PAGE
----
The Montreal Protocol is an international treaty that went into effect in January 1st, 1989. The main goal of the protocol is to slow down and to eventually stop the damage to the O-Zone layer that various chemicals were causing. It has been revised numbers times over the years to accommodate for new technologies and products. As a direct result of the treaty the hole in the O-Zone layer has been shrinking and experts believe that we will be at 1980 levels between the year 2050-2070.
The treaty is centered around any chemicals that contain either Chlorine or Bromine. For each group of chemicals the treaty designated a time table on which production of those products must be phased out and eventually eliminated from the market. This treaty is why the most common refrigerants for cars, R-12 Refrigerant, was discontinued in the early 1990s and was replaced with R-134A. R-12 contained Chlorine whereas the R-134A did not thus was not harmful to the O-Zone. R-134A is a greenhouse gas and does contribute to Global Warming so this Refrigerant may end up going away in the future as well.
In more recent news this treaty is responsible for the discontinuation of R-22. R-22 is the Refrigerant that most home and commercial air conditioning units use. R-22 is being replaced with R-410A. R-410A is similar to R-134A and does not contain Chlorine. It is however a greenhouse gas and contributes to Global Warming. In the 2010 all new air conditioning machines have to use R-410A instead of R-22. In 2020 the production of R-22 Refrigerant will be banned in all countries who have signed the Montreal Protocol.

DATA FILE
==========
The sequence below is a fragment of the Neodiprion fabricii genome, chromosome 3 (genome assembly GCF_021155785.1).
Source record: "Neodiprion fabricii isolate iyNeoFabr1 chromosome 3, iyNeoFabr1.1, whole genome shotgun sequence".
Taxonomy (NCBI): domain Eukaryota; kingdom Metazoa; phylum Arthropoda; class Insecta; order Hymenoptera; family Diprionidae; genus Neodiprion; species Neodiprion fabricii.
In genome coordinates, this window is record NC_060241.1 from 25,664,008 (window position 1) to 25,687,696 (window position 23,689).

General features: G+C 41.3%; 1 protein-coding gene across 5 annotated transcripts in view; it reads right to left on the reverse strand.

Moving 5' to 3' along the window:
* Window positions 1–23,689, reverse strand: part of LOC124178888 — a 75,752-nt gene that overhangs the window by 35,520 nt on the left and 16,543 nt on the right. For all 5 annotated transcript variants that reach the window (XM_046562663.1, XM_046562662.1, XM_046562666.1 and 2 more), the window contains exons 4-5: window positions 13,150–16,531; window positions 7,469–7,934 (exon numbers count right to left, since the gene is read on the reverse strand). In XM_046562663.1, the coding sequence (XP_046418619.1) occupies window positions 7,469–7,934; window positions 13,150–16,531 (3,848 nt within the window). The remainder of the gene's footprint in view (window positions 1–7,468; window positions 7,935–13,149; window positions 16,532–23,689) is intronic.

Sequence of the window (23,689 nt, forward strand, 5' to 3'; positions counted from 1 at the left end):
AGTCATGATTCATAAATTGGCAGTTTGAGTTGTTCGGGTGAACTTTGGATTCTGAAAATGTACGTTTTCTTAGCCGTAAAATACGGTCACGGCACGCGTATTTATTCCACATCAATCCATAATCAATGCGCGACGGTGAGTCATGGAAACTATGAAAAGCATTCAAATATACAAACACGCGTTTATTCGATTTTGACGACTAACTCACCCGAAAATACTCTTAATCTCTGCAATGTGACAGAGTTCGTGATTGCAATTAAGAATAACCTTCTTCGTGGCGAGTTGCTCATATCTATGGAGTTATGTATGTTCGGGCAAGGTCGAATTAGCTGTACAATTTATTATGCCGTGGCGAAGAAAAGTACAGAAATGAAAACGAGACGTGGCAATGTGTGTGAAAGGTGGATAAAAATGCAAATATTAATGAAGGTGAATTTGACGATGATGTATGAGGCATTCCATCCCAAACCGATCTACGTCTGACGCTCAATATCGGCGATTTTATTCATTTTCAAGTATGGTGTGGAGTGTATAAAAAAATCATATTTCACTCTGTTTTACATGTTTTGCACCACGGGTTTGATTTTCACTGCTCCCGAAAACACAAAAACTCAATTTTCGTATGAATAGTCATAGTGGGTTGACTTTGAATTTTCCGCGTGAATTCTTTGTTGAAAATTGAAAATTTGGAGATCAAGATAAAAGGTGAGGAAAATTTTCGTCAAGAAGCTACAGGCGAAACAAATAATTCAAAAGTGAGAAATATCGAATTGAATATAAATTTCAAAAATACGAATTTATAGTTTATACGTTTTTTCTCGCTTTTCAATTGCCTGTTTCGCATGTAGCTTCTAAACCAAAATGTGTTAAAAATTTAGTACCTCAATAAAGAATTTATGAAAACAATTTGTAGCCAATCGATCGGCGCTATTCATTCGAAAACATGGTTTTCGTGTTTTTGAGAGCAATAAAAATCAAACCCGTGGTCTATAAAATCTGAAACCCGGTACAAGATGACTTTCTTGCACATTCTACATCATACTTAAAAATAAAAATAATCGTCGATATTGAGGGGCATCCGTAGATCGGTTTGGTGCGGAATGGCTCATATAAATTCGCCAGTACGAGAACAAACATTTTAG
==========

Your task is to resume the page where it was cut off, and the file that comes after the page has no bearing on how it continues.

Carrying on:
This protocol is a double edged sword, as it did repair the O-Zone layer but it also caused the cost of Refrigerants to go through the roof. If you were to try and buy a cylinder of R-12 Refrigerant today you would end up paying over $1,000 for a 30 pound cylinder. R-22 Refrigerant is following the same path. In a few more years I could easily see R-22 Refrigerant going for $600-$800 per jug.
For now there are no future regulations or restrictions on HFCs including R-410A and R-134A. I would expect in the five to ten years new regulations will come out against these refrigerants as well. The O-Zone is repairing but now we have to worry about the Global Warming potential of these new HFC chemicals. But, hopefully by then companies have developed a new, cleaner, and more efficient refrigerant that the world can use.